Calligraphy is about more than just the message contained in the writing. The spirit and aesthetic sensibilities of the calligrapher are also conveyed in the type of paper used, the arrangement of the characters, the ink shadings, and the writing style. This museum has a diverse collection of calligraphic works, from lavishly decorated sutras to letters written by emperors, nobles and samurai.

Attributed to Emperor Shomu: Segment of the ‘Sudatta Raises a Monastery’ Section of the Sutra of the Wise and the Foolish (Ojomu)  Nara Period, 8th Century

Volume 5 of the Myohorenge-kyo (Lotus Sutra)   Paper with bird pattern   Heian Period, 11th Century

Shobunrishinge-hon, Daihannyaharamitta-kyo (Mahaprajnaparamita Sutra), Volume 213   Heian Period, 12th Century  Gold and silver on dark-blue paper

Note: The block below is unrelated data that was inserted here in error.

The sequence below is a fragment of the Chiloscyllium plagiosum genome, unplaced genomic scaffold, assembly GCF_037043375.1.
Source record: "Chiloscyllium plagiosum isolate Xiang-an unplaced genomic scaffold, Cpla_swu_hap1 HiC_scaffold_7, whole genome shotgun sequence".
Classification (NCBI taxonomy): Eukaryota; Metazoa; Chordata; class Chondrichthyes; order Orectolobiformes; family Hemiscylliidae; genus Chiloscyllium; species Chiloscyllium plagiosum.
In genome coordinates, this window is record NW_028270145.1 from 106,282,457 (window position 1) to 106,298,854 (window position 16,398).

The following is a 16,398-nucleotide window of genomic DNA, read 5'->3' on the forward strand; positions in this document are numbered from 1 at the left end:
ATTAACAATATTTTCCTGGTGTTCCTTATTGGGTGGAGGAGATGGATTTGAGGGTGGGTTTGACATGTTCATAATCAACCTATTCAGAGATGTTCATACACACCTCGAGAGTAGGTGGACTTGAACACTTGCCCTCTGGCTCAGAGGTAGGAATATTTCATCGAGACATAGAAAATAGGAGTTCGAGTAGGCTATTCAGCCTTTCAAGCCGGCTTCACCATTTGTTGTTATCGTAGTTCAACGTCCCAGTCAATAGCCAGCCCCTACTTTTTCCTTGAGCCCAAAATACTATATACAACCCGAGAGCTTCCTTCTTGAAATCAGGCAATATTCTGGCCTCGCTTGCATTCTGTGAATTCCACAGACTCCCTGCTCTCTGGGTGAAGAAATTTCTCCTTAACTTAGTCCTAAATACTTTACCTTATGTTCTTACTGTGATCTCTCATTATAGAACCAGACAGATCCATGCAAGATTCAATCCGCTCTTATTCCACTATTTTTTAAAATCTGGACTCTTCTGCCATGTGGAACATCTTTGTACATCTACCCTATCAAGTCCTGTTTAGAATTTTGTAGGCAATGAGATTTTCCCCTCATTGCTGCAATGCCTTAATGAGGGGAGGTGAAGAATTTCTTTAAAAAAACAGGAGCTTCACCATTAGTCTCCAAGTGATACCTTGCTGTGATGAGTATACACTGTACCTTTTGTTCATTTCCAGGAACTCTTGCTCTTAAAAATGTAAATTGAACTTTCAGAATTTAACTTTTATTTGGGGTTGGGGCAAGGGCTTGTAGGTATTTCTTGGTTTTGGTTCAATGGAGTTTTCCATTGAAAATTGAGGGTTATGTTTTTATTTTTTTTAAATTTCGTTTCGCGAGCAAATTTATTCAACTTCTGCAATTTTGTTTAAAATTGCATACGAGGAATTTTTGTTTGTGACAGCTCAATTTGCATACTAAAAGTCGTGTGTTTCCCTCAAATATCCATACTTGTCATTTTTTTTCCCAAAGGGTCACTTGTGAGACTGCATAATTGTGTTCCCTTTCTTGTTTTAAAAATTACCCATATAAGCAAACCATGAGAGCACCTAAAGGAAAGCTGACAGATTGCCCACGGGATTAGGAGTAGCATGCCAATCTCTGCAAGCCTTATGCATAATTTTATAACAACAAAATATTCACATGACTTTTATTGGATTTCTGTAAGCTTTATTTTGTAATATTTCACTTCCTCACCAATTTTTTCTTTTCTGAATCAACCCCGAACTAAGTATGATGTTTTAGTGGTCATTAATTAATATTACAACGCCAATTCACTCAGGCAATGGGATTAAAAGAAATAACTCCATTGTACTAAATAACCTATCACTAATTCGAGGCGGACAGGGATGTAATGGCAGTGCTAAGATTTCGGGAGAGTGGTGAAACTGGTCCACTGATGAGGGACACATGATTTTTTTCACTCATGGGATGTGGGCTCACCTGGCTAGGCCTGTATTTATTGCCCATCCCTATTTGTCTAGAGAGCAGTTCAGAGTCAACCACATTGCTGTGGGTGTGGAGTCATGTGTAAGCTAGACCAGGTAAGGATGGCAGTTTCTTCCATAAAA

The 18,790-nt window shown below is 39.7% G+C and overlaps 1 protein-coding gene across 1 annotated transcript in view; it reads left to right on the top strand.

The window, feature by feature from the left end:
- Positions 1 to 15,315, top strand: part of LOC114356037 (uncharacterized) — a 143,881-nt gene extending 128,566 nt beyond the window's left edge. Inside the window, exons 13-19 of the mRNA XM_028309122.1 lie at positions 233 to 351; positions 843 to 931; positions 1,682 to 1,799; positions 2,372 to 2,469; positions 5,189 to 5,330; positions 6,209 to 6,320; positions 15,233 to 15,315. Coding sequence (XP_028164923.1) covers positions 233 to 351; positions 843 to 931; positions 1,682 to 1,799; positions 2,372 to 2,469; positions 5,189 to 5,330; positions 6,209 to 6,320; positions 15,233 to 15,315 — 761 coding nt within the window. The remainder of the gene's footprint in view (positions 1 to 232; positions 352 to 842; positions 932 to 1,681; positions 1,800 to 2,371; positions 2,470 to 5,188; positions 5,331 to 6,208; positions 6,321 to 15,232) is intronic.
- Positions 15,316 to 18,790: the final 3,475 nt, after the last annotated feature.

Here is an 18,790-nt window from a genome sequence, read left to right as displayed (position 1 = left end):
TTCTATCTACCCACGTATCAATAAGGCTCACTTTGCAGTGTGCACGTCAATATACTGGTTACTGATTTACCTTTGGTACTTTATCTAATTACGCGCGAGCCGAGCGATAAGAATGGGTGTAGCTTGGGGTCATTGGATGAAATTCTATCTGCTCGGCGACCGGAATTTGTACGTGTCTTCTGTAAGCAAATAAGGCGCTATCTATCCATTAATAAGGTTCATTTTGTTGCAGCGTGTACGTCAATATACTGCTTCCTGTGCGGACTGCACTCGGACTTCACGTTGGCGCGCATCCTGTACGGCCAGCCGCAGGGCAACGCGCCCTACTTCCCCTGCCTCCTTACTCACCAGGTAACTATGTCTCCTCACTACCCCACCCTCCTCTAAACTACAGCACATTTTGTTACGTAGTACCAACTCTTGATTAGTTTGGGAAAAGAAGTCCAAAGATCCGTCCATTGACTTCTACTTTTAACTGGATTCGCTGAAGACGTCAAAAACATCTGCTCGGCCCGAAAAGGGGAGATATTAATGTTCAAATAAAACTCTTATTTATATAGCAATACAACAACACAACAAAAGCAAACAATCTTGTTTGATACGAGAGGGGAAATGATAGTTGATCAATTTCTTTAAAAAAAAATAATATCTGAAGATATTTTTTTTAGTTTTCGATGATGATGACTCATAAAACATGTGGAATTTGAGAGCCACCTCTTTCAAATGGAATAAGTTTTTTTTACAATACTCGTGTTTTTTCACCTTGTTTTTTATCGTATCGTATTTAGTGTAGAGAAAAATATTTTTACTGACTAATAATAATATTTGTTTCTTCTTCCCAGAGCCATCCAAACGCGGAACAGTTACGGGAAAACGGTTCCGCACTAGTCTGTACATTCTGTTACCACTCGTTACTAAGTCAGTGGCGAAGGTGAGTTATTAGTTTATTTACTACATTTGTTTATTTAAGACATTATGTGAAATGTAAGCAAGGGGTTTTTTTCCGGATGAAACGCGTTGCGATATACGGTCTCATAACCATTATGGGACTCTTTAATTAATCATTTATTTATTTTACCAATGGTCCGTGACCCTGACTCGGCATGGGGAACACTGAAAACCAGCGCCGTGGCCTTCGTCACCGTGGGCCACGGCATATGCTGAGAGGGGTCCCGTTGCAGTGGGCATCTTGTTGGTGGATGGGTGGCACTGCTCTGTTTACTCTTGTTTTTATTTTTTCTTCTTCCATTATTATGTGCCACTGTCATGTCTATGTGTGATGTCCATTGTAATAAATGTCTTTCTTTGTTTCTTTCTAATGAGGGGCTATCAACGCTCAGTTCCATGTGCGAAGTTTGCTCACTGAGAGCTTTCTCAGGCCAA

Taira no Yukimori: Two Waka Poems on the Lotus Sutra Heian Period, 12th Century

Emperor Go-Kashiwabara: Letters Muromachi Period, end of 15th–start of 16th Century

Sen no Rikyu: Entited ‘tadaima no hana’ Letter to Shiba Kenmotsu    Muromachi Period, 16th Century

Emperor Goyozei: Image of Kakinomoto no Hitomaro with Inscription   Azuchi-Momoyama Period, end of 16th–start of 17th Century

Karasumaru Mitsuhiro: Waka Poem – ‘Snow-capped Mount Fuji’   Edo Period, 17th Century

Empress Meisho: Imperial Letter with Poem Draft Entitled ‘Please’    Edo period, 17th century